He was just nine years old when Team England Athlete Ambassador Freddie Woodward met Commonwealth and Olympic silver medallist Leon Taylor in 2002.
As the Olympian bent down to hang his silver medal from Athens around the young athlete’s neck, it was then he realised that anything was possible. 
“It was a very inspirational moment for me.” Freddie told BBC Radio Sheffield last week. I’m a young child, just starting in the sport, but with an elite performance mindset.
“I was talent-spotted, it was never recreational. I started when I was seven and from when I was nine years old I was already doing four days a week. Then by secondary school, at 11 or 12, I was doing five or six sessions a week.” 

Elite ambitions 


A strong start for the determined young diver, Freddie nurtured his elite ambitions throughout his school life into later years, making good use of the top diving facilities at Ponds Forge International Sports Centre in Sheffield’s busy city centre. 
The young Team England Ambassador’s career started when the talent identification programme came to his diving club at Dobcroft Junior School. 
“Diving found me,” he said. “We have the wonderful venue of Ponds Forge so we can have a strong diving club.
Team GB success in the Rio Olympics is in part thanks to programmes like these. I was seven years old and they tested perhaps 2,000 kids from around the city, eventually selecting a squad of about 15. 
“I’d done a bit of trampolining but that was recreational on a Sunday morning. I thought about gymnastics, as that’s a more typical route if you’re interested in more acrobatic type things, but then diving came along, and right from the get-go I decided, right, this is what I’m going to do.”
Freddie’s stellar junior career culminated in winning silver in the European Junior Championships with 2013 before making his senior breakthrough in 2014. He then won bronze in the National Cup before taking a pair of golds at the British Championships in the 1m and also the 3m synchro with partner Nick Robinson-Baker. 
Following this the pair went on to bring home a bronze medal in the 3m springboard synchro event for Team England at the Glasgow 2014 Commonwealth Games.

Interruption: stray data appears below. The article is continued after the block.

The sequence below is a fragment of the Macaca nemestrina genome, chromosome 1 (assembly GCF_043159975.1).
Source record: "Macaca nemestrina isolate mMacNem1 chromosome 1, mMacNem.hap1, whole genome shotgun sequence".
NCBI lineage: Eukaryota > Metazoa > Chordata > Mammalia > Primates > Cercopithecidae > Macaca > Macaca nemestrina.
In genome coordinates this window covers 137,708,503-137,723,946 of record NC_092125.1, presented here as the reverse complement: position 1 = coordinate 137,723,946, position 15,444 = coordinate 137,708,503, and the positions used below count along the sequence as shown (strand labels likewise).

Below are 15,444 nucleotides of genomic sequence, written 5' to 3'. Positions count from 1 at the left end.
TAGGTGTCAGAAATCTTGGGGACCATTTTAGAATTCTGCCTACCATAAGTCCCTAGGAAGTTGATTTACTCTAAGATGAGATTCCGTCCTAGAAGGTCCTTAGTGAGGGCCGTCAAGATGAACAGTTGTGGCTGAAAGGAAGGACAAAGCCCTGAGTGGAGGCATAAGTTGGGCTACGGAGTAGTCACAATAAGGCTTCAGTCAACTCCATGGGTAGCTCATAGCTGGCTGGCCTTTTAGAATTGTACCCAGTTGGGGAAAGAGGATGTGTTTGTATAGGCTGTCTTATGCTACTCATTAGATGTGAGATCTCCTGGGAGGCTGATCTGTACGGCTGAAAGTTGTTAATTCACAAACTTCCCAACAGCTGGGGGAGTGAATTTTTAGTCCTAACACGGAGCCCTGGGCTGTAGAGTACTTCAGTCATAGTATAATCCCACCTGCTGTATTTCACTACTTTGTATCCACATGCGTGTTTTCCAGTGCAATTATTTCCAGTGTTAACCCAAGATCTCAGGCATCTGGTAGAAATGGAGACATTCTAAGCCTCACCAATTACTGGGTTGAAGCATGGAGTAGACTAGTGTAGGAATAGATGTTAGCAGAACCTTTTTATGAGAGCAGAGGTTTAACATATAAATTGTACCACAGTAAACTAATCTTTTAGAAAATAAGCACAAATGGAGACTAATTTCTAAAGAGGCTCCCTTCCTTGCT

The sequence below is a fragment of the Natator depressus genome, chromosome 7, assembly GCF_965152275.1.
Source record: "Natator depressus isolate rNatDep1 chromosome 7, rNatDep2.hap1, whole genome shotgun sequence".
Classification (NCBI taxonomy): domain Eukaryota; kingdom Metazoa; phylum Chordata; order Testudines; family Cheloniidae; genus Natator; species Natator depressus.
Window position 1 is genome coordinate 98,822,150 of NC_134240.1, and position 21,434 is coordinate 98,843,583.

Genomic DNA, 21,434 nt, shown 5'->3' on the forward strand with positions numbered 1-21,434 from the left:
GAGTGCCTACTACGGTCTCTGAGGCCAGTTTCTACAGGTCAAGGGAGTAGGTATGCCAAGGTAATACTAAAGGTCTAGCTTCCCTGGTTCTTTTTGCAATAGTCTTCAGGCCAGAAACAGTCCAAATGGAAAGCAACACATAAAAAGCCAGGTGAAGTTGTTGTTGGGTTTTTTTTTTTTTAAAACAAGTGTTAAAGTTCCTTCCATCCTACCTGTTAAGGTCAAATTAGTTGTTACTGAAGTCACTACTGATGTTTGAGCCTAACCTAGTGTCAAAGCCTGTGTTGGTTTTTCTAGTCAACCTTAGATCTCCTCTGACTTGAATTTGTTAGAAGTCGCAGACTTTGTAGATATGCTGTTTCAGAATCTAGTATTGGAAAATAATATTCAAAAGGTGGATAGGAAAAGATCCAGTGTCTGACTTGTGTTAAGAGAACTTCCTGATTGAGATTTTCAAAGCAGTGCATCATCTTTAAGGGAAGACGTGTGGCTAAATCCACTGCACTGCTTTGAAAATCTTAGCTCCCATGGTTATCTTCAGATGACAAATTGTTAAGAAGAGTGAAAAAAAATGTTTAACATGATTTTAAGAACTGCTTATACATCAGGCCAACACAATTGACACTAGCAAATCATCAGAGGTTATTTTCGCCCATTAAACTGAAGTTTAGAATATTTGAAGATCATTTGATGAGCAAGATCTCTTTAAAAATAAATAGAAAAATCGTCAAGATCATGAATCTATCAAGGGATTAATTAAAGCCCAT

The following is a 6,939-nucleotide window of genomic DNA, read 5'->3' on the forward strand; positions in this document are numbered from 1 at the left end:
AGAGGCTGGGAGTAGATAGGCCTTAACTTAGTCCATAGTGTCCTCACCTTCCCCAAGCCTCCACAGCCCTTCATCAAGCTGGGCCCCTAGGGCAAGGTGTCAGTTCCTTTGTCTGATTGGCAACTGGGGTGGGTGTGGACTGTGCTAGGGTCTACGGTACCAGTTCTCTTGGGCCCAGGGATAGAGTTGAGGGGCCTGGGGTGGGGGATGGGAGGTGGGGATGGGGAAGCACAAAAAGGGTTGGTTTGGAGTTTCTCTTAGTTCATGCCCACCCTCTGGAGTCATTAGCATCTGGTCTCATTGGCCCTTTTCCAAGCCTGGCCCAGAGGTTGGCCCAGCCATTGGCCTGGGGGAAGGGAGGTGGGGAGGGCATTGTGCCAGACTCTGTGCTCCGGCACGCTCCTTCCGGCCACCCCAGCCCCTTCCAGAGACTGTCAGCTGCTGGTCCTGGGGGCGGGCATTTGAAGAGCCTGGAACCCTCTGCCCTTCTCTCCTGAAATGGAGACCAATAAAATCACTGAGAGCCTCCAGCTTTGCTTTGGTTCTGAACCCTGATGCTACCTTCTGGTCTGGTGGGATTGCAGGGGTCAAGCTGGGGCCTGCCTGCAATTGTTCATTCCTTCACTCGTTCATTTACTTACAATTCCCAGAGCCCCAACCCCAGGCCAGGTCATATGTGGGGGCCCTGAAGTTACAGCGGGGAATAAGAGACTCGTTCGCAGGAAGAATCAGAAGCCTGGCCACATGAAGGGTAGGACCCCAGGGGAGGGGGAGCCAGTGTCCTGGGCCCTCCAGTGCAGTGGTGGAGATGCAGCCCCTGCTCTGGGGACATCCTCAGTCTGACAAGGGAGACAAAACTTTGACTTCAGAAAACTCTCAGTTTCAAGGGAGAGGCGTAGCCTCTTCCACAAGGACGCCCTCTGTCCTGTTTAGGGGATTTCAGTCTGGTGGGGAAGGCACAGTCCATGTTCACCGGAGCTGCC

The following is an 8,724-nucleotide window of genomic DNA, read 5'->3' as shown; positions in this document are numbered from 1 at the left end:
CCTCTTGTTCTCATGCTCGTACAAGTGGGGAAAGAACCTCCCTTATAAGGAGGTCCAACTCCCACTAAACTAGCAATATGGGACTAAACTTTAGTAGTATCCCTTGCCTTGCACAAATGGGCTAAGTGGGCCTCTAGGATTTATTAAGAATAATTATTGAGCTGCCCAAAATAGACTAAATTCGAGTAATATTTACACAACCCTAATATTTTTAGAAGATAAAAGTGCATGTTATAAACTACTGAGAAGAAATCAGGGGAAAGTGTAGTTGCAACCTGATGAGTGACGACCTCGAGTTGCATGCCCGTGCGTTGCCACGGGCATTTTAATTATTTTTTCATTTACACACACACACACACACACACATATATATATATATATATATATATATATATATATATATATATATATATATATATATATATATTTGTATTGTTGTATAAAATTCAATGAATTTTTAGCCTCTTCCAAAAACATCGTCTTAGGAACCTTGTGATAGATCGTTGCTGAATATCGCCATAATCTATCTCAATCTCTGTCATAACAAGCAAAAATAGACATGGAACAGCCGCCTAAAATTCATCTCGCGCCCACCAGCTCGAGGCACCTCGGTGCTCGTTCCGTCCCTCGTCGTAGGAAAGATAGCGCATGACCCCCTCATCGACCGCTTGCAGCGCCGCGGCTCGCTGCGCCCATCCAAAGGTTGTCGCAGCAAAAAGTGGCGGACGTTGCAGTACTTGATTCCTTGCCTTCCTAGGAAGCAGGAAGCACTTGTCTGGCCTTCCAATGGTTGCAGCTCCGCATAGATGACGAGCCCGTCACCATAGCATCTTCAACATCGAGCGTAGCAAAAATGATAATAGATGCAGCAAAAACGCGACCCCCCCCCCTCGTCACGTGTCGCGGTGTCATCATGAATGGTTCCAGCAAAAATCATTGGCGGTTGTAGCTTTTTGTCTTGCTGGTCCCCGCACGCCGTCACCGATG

Building strength for 2017


Now he’s working on building strength so he can learn more technically difficult dives to earn him more podium places in competition. 
Freddie’s regular training schedule includes a mix of wet and dry training – two and a half hours a day in the pool followed by three hours in the gym – practicing on diving springboards into crash mats, followed by lots of core and conditioning work. 

A photo posted by Freddie Woodward (@freddie_woodward) on


“Diving’s a very technical sport, very dynamic”, he told BBC Sheffield. “You have to do lots of intricate movements very quickly and make very small, tight shapes, so flexibility is of paramount importance.  
“The main thing is my legs and core are strong. I don’t need a strong upper body, but I need strong glutes, quads and calves so I can jump. You have to be able to jump high – the stronger your legs are, the higher you can jump – and the harder dives you can do. 
We’re proud to have Freddie as one of our Team England Athlete Ambassadors in the lead up to the Gold Coast in less than 15 months time. 
Keep an eye out on our Facebook, Twitter and Instagram, as well as here on our News page as we follow Freddie and the other Ambassadors on their
journey to the Gold Coast!
Don’t forget to follow Freddie too on Facebook, Twitter and Instagram
Listen again to Freddie's full interview on BBC Sheffield (expires in 22 days).